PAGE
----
13 Dec., Fldwbl Karl Arnt Lofthoven reporting. I have completed 5 training flights in the Aviatik BII. However, I have several issues with it that may prove insurmountable. Foremost is that it requires over half forward control lever to just maintain level flight! If I relax my hand (and indeed whole arm) even the slightest, the tail immediately drops, the nose goes up, and the plane goes into a stall. I managed only briefly to look back at the tail and confirmed that there is considerable negative deflection on the elevators, so it's not just a control stick/cable problem. Also, I was afforded the opportunity to test a captured British Be2, and found able to be hands-off the stick completely, something that would be fatal in my craft. I gather that the rest of you are Entente pilots (!), but perhaps one of you has at some time tested an Aviatik and can confirm or deny my observations? I find it too incredible to believe that such unstable behavior would be allowed on a production craft. Maybe my tailplane was misaligned during construction?
Unfortunately, what this leads to is that I can only fly this beast for an hour tops before my arm is too fatigued, as well as being able to only fly in clear, daylight skies, as I need a horizon for reference if the nose starts to creep up. Obviously these are restrictions not suitable for a front-line unit. Does anyone know perhaps of a field mod that KoFL issued that my mechanic should be aware of?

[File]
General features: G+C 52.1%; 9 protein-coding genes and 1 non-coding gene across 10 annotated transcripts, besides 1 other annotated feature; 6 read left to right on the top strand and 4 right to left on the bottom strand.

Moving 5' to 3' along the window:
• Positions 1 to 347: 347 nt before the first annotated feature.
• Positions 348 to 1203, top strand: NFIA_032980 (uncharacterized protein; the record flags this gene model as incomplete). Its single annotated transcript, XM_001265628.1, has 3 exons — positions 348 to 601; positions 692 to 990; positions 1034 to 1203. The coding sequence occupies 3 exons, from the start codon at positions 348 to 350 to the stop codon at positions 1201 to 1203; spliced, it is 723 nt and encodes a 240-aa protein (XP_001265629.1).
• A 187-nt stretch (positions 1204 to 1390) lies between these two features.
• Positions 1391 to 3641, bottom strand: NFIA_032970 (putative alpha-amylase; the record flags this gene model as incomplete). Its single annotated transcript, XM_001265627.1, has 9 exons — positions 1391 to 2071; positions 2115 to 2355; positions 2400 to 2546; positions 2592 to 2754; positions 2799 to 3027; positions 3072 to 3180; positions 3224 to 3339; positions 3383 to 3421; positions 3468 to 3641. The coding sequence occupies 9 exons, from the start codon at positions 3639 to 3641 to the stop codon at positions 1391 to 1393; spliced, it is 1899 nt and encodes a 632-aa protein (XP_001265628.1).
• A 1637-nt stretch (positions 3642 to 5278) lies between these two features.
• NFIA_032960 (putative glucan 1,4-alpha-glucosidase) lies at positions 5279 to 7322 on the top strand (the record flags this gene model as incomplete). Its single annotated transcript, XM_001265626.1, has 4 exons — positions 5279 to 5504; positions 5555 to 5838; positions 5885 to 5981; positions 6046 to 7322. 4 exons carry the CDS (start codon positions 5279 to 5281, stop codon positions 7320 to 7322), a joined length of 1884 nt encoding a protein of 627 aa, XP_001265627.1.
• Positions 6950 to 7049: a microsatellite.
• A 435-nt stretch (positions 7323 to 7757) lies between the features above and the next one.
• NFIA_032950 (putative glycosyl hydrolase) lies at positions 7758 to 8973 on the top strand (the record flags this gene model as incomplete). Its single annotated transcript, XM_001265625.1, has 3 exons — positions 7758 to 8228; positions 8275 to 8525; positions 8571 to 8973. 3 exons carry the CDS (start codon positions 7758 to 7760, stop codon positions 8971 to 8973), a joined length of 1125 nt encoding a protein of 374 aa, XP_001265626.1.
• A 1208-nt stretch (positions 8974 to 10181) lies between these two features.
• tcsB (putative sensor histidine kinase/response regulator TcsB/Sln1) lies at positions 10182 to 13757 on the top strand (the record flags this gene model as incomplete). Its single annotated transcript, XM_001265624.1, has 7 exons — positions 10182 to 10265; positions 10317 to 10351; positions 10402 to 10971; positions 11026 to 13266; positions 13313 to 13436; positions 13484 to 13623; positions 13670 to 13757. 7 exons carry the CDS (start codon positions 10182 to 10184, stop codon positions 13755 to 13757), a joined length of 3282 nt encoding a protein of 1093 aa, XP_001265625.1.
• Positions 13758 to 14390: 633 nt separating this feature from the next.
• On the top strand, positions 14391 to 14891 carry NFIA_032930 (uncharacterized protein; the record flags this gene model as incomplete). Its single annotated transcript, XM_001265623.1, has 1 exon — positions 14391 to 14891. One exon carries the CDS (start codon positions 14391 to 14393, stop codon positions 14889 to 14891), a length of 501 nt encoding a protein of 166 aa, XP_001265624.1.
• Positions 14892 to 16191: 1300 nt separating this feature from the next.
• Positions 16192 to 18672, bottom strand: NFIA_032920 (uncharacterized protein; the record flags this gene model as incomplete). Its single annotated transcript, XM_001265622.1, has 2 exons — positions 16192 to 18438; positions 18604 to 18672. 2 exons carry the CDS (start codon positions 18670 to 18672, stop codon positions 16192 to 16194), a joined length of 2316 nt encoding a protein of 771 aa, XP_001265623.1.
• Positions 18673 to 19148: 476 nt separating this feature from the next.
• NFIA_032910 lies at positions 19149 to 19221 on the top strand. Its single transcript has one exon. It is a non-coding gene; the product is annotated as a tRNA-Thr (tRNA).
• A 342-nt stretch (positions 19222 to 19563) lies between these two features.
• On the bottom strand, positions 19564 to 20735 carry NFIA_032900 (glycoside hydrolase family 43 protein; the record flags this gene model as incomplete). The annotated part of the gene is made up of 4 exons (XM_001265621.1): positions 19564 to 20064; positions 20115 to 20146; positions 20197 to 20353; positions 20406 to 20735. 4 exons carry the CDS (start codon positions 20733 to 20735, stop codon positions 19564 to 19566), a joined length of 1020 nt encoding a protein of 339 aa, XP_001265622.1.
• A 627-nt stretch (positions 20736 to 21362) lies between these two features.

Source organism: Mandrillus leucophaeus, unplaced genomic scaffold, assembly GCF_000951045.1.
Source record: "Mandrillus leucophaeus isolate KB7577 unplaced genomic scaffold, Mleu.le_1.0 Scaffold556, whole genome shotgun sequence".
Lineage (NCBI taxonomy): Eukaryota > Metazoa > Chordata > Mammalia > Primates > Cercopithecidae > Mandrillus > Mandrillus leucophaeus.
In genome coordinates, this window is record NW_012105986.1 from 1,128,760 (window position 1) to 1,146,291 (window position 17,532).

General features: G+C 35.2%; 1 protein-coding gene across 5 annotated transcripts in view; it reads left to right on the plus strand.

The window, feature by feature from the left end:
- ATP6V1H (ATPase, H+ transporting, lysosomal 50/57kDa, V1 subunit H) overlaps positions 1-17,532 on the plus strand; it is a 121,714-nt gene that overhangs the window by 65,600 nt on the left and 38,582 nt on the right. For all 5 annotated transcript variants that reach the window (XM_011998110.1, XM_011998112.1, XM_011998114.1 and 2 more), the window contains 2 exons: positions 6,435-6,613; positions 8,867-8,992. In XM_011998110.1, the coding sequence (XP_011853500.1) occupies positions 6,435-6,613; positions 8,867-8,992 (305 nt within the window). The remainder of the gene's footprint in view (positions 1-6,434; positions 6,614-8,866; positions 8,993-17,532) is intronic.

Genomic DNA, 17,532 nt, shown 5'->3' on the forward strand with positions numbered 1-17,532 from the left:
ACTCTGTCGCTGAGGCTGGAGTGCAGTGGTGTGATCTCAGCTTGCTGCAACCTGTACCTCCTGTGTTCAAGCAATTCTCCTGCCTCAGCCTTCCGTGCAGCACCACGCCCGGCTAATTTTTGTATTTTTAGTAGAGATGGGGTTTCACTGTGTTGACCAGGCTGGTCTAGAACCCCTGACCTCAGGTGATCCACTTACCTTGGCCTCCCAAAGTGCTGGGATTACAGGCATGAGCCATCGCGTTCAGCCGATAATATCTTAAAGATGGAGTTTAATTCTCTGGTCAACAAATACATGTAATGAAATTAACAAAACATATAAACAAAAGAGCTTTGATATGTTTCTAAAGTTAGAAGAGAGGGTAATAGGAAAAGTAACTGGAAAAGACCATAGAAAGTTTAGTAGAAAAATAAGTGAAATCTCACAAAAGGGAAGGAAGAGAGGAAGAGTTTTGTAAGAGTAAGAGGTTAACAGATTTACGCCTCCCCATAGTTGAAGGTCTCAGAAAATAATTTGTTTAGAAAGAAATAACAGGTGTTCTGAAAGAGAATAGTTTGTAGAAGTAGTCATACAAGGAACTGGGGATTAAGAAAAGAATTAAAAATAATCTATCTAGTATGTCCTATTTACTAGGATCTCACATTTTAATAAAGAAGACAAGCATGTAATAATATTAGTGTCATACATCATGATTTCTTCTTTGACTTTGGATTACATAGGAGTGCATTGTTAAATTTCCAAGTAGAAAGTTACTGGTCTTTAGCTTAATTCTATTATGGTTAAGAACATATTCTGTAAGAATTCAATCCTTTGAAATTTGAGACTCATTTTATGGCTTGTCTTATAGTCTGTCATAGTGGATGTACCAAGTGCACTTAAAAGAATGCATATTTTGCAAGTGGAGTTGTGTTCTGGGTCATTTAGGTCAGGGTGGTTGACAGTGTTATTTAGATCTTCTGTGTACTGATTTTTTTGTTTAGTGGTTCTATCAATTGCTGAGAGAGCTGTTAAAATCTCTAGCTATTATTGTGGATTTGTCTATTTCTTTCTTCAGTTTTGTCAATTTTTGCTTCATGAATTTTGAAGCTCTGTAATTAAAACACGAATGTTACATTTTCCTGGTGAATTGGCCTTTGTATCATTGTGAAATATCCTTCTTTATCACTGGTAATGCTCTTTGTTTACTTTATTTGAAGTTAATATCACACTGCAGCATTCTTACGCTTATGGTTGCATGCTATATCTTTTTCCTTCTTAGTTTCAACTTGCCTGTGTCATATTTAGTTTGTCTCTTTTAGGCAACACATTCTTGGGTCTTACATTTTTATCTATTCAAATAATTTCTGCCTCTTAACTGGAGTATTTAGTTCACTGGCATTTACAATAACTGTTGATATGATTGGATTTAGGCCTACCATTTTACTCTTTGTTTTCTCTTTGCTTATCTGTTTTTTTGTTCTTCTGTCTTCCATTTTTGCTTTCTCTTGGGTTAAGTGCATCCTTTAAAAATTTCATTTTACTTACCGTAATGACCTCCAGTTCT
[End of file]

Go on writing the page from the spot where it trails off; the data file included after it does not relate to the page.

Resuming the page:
Also, the captured RAF plane had a timepiece, altitude meter,and an airspeed meter, all of which should be on every German plane. Why aren't they? Of course we're better fliers that the British (or anyone else) and don't explicitly need these gauges, but they sure would be operationally quite useful.
(edit: I misspelled my own name!)
Aleck once had a dream were he flew over 30 missions in an Aviatik BII. Weird right? ... that a Scottish boy would have such an odd dream. Anyway, in the dream he had to fly the plane with the stick well forward just to stay level. Being an awesome dream-pilot he of course could simply use his senses (eyes and ears) to judge altitude and airspeed.